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Point Group Symmetry

By Ngage
Perfect for teaching and studying, fun for playing, cool for decorating!
We are delighted to have these honorable customers: Professor Viktor N. Serezhkin, Professor Peter C. Burns, Professor Christopher L. Cahill!

Check out these models of 42 point groups of symmetry. The models are represented by molecules, which belong to 32 crystallographic and 10 noncrystallographic point groups. You can get one of the four preassembled sets with one click or select desired items individually.

If you are teaching or studying symmetry – you are on the right page! There is no better way of getting in touch with chemistry and symmetry than to hold the molecules in your hands! Perfect for presentation and examination in a classroom. Provides vivid demonstration of differences between crystallographic and noncrystallographic point groups. Can be used for communicating science or as toys for children. Some molecules can be used as keychains or for decoration.

You can choose among different types of versatile plastic, including colored plastic (monochromic, though). However, note, that white natural versatile plastic (the cheapest one, shown on all photos) is totally ok for these models. One recommendation is to have two sets: the 42 items FULL set 3D printed in white plastic (as it is cheaper) for practice (as it includes difficult examples) and the 17 items ALTERNATIVE set 3D printed in colored plastic for taking exams (as it represents only the most common point groups). This way you can easily distinguish the models between the two sets and you can keep the 17 items set in secret till time comes.

Some models represent molecules with untouched geometry obtained via the X-ray experiment, while other models are idealized or adapted for a clear representation of their symmetry. Still, all the molecules are real except for the one point group ‘I’ – the snub dodecahedron is provided instead. As chemical elements are indistinguishable in the models, they are picked so that the symmetry assigned based on geometry itself matches the real symmetry of the molecules. In several cases, multiple bonds and aromaticity are not shown to maintain correct symmetry. Some point groups are very rare and the corresponding molecules are big and, thus, more expensive than the others.

If you have any ideas of improving the set – please, send me a message! Any feedback is appreciated!

Scale of all models: 7 mm/Å

BONUS: Scientific Christmas tree constructed of Voronoi-Dirichlet polyhedra and Hirshfeld surfaces – a very pleasant and unexpected surprise for Christmas and New Year! This Christmas tree is fancy and very unusual, though looks very festive and cute. Such an unexpected surprise will make you look very creative and will initiate good vibes and cheer up people - exactly what we need on holidays! See the Scientific Christmas tree section for more details.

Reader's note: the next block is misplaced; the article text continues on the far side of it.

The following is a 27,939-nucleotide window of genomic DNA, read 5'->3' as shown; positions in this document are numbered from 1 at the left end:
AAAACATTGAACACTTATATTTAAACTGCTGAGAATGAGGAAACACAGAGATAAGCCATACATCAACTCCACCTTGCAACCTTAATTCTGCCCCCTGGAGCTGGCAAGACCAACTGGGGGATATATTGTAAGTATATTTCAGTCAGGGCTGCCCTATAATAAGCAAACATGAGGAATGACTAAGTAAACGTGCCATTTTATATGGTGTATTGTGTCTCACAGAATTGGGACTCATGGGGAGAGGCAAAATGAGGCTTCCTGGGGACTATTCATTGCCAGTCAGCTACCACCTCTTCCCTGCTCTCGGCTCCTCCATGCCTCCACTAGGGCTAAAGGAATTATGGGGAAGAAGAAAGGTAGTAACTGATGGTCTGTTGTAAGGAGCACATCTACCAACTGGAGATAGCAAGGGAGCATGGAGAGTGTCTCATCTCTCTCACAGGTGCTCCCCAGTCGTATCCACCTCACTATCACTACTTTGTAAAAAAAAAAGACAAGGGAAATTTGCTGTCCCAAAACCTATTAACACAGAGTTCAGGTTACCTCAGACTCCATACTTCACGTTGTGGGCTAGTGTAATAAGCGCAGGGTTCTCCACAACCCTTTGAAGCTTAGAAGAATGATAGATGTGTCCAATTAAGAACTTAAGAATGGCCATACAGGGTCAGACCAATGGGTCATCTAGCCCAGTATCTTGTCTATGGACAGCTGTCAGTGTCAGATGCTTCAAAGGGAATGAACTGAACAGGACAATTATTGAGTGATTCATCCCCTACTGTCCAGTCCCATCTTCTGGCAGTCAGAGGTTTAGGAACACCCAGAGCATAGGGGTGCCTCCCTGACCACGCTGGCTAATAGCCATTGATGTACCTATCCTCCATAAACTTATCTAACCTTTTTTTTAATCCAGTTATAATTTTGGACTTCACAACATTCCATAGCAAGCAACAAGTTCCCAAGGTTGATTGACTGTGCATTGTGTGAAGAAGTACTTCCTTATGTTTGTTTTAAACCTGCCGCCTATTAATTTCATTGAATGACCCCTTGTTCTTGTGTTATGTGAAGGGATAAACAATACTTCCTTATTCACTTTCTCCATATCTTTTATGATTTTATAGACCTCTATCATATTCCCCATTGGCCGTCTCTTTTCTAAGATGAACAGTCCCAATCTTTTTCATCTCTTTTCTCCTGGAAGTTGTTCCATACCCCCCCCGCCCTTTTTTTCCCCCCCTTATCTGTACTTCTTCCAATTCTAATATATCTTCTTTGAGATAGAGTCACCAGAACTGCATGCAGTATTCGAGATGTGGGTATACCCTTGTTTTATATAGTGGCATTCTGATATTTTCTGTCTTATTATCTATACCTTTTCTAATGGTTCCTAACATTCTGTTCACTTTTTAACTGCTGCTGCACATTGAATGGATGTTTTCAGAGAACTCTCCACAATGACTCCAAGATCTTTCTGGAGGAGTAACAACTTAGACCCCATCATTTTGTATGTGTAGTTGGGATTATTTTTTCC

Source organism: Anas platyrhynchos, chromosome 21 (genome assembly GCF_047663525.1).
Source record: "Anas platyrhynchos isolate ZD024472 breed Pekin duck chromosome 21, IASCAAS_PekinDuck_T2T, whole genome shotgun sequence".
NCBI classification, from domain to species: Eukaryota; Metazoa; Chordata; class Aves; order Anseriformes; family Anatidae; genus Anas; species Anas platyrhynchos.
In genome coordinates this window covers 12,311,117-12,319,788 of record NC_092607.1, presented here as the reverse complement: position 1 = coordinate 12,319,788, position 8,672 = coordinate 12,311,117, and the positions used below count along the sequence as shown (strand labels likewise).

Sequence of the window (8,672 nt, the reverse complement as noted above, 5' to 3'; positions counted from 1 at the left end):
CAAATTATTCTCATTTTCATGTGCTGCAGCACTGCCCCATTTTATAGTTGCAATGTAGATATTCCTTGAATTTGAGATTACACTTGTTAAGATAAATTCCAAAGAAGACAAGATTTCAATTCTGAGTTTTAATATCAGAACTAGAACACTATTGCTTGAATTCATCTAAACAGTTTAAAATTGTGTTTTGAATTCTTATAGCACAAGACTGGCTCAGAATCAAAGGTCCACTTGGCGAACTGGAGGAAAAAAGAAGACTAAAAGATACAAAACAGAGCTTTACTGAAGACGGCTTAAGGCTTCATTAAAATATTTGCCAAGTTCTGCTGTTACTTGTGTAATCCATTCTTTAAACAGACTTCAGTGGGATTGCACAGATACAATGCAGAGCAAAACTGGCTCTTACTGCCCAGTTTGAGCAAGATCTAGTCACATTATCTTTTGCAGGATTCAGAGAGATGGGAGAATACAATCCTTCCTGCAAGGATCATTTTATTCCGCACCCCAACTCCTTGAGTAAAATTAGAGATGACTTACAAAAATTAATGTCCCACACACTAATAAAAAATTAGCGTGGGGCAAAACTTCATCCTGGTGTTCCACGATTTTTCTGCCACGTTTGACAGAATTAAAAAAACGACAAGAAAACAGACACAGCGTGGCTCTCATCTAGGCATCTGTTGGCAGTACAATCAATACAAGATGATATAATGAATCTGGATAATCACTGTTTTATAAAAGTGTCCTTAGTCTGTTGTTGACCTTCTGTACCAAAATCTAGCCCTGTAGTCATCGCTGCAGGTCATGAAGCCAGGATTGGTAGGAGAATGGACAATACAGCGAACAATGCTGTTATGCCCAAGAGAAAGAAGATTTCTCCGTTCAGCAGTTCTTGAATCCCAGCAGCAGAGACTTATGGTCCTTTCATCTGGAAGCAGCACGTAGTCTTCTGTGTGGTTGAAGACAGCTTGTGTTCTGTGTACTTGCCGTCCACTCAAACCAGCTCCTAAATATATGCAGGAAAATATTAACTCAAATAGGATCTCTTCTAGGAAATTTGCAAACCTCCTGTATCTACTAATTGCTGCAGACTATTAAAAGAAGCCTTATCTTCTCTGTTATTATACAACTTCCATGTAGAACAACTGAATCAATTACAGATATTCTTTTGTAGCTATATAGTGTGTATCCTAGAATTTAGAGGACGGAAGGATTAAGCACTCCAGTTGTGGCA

Point group symbols in Schoenflies and Hermann–Mauguin notations and chemical names of molecules are provided below.

#1 C1 1 bromofluoroacetic acid
#2 Ci ≡ S2 -1 N,N′-(1,2-ethanediyl)bis(acetamide)
#3 C2 2 dibromo-octamethyl-biphenyl
#4 Cs m phenanthro(9,10-c)-1,2,5-thiadiazole-1-oxide
#5 C2h 2/m tetra-aqua-bis(9-methyladenine)-copper(II)
#6 D2 222 trans-bis(ethylenediamine)-dichloro-cobalt(III)
#7 C2v mm2 1,2-dibromobenzene
#8 D2h mmm naphtalene
#9 C4 4 tetrakis(μ2-cyclohexane-carbodithioato-S,S')-di-platinum(II)
#10 S4 ≡ C4i -4 1,3,5,7-tetramethyl-cyclo-octa-cis,cis,cis,cis-1,3,5,7-tetraene
#11 C4h 4/m tetraazidocopper(II)
#12 D4 422 tetrathiacyclododecane
#13 C4v 4mm pentaborane(9)
#14 D2d -42m trans-dinitrato-tetrachloro-cerium(IV)
#15 D4h 4/mmm octachloro-di-rhenium
#16 C3 3 triphenylphosphine
#17 C3i ≡ S6 -3 hexakis(thiourea)bismuth(III)
#18 D3 32 tris(ethylenediamine)-cobalt(III)
#19 C3v 3m triquinacene
#20 D3d -3m 4,4′-di-iodobicubyl
#21 C6 6 alpha-cyclodextrin
#22 C3h -6 triimidazo-triazine
#23 C6h 6/m (1,2,3,4,5,6)cyclophane
#24 D6 622 hexanitrobenzene
#25 C6v 6mm (η6-hexamethylbenzene)-gallium(I)
#26 D3h -62m cyclopropane
#27 D6h 6/mmm benzene
#28 T 23 hexakis(tetrahydrofuran)-calcium
#29 Th m-3 hexa-aqua-cobalt(II)
#30 O 432 [V6P8O30] core in octakis(μ3-t-butylphosphonato)-hexaoxo-penta-vanadium(V)-vanadium(IV)
#31 Td -43m adamantane
#32 Oh m-3m cubane
#33 D4d -82m sulfur S8
#34 C5 5 1,2,3,4,5-pentamethyl-1’,2’,3’,4’,5’-pentaphosphaferrocene
#35 C5v 5m nitrosyl-(pentamethyl-cyclopentadienyl)-nickel
#36 C5h -10 pentamethyl­cyclopentadienyl
#37 D5 52 trans-bis(iodo)-pentakis(tetrahydrofuran-O)-ytterbium(III)
#38 D5d -5m ferrocene (staggered)
#39 D5h -10m2 ruthenocene (eclipsed)
#40 D6d -122m bis(η6-benzene)-chromium(I) (staggered)
#41 I 235 snub dodecahedron
#42 Ih m-3-5 buckminsterfullerene

Alternative set
#a1 C1 1 butan-2-ol
#a2 Ci ≡ S2 -1 (2R,3S)-tartaric acid
#a3 C2 2 (2S,3S)-tartaric acid
#a4 Cs m phenol
#a5 C2h 2/m 2,2'-bipyridine
#a6 D2 222 biphenyl
#a7 C2v mm2 phenantrene
#a8 D2h mmm tetrathiafulvalene
#a9 C4 4 cyclooctatetraene
#a10 S4 ≡ C4i -4 trans-dichloro-tetracarbonyl-osmium(II)
#a11 C4h 4/m trinitromethane
#a12 D4 422 tris(oxalato)-iron(III)
#a13 C4v 4mm methyl­cubane
#a14 D2d -42m dithionate anion
#a15 D4h 4/mmm pentacarbonyl iron
#a16 C3 3 phosphorus pentoxide
#a17 C3i ≡ S6 -3 hexahydroclosohexaborate anion


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